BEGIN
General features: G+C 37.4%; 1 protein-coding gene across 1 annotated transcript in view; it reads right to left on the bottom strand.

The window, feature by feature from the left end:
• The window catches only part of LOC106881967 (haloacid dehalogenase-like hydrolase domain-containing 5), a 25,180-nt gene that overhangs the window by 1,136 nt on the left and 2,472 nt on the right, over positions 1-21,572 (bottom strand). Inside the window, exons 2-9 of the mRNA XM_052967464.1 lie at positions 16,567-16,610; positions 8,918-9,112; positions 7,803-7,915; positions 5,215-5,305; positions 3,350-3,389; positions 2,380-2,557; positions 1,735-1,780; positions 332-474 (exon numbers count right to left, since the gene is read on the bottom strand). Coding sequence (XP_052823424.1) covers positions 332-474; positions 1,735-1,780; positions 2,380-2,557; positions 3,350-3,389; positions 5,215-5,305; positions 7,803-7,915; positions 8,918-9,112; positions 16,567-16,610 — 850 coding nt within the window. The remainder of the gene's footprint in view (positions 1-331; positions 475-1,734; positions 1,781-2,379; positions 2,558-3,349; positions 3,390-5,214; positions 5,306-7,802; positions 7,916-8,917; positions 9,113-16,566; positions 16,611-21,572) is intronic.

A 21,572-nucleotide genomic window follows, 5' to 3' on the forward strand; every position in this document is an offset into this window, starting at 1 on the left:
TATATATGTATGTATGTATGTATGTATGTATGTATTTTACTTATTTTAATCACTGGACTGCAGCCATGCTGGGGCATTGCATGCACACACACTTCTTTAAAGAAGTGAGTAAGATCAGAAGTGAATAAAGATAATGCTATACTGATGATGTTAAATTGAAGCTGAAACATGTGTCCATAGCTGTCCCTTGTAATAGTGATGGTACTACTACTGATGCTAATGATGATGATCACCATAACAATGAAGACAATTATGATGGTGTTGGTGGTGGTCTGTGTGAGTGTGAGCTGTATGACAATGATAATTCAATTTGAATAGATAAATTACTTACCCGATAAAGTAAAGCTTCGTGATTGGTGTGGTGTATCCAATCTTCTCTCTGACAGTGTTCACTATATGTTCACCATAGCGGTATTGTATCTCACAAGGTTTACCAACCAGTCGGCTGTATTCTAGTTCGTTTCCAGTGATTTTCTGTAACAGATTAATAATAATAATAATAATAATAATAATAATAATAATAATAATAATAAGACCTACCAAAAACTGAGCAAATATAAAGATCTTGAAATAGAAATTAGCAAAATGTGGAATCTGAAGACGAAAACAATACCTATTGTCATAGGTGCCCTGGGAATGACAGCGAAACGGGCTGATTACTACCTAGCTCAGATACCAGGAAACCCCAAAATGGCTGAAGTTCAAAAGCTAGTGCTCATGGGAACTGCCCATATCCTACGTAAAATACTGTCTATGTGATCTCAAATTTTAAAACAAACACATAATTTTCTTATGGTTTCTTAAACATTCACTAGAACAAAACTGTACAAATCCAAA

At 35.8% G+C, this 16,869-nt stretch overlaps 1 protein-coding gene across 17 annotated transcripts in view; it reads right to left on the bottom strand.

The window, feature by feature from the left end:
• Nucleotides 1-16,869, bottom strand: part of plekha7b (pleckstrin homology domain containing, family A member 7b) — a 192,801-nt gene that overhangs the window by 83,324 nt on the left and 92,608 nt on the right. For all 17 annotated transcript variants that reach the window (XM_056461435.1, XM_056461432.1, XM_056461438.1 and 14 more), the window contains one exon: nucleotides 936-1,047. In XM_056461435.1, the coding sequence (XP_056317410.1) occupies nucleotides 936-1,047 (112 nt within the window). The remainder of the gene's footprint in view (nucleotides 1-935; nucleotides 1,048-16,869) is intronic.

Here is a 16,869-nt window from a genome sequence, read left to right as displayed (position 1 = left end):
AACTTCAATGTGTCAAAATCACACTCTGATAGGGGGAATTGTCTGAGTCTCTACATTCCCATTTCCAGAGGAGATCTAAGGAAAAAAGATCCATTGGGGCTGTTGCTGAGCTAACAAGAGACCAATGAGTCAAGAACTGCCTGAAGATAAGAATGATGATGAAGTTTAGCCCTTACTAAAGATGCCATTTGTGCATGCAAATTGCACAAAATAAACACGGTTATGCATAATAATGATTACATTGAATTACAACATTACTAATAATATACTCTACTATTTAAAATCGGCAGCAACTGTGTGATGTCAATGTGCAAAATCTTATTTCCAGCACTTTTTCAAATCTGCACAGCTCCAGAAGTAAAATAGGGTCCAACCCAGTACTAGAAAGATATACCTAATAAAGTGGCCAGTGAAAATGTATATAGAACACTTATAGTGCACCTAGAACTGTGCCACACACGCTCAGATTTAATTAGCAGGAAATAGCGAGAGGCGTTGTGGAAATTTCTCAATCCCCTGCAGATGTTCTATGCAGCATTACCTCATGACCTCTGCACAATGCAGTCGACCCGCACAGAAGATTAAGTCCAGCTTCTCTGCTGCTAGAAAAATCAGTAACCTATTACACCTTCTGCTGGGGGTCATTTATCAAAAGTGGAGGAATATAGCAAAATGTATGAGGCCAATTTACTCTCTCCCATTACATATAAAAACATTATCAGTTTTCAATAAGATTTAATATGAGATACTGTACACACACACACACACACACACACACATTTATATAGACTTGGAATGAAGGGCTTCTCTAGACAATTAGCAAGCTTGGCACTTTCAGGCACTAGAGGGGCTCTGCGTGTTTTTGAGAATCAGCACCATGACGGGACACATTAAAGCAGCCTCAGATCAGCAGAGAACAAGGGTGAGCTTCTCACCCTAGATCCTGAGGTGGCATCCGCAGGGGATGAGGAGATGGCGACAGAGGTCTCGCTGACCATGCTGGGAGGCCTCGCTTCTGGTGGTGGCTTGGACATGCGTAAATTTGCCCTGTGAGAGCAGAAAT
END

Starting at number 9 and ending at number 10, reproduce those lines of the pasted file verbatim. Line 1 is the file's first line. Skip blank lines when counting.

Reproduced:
Here is a 16,869-nt window from a genome sequence, read left to right as displayed (position 1 = left end):
AACTTCAATGTGTCAAAATCACACTCTGATAGGGGGAATTGTCTGAGTCTCTACATTCCCATTTCCAGAGGAGATCTAAGGAAAAAAGATCCATTGGGGCTGTTGCTGAGCTAACAAGAGACCAATGAGTCAAGAACTGCCTGAAGATAAGAATGATGATGAAGTTTAGCCCTTACTAAAGATGCCATTTGTGCATGCAAATTGCACAAAATAAACACGGTTATGCATAATAATGATTACATTGAATTACAACATTACTAATAATATACTCTACTATTTAAAATCGGCAGCAACTGTGTGATGTCAATGTGCAAAATCTTATTTCCAGCACTTTTTCAAATCTGCACAGCTCCAGAAGTAAAATAGGGTCCAACCCAGTACTAGAAAGATATACCTAATAAAGTGGCCAGTGAAAATGTATATAGAACACTTATAGTGCACCTAGAACTGTGCCACACACGCTCAGATTTAATTAGCAGGAAATAGCGAGAGGCGTTGTGGAAATTTCTCAATCCCCTGCAGATGTTCTATGCAGCATTACCTCATGACCTCTGCACAATGCAGTCGACCCGCACAGAAGATTAAGTCCAGCTTCTCTGCTGCTAGAAAAATCAGTAACCTATTACACCTTCTGCTGGGGGTCATTTATCAAAAGTGGAGGAATATAGCAAAATGTATGAGGCCAATTTACTCTCTCCCATTACATATAAAAACATTATCAGTTTTCAATAAGATTTAATATGAGATACTGTACACACACACACACACACACACACACATTTATATAGACTTGGAATGAAGGGCTTCTCTAGACAATTAGCAAGCTTGGCACTTTCAGGCACTAGAGGGGCTCTGCGTGTTTTTGAGAATCAGCACCATGACGGGACACATTAAAGCAGCCTCAGATCAGCAGAGAACAAGGGTGAGCTTCTCACCCTAGATCCTGAGGTGGCATCCGCAGGGGATGAGGAGATGGCGACAGAGGTCTCGCTGACCATGCTGGGAGGCCTCGCTTCTGGTGGTGGCTTGGACATGCGTAAATTTGCCCTGTGAGAGCAGAAAT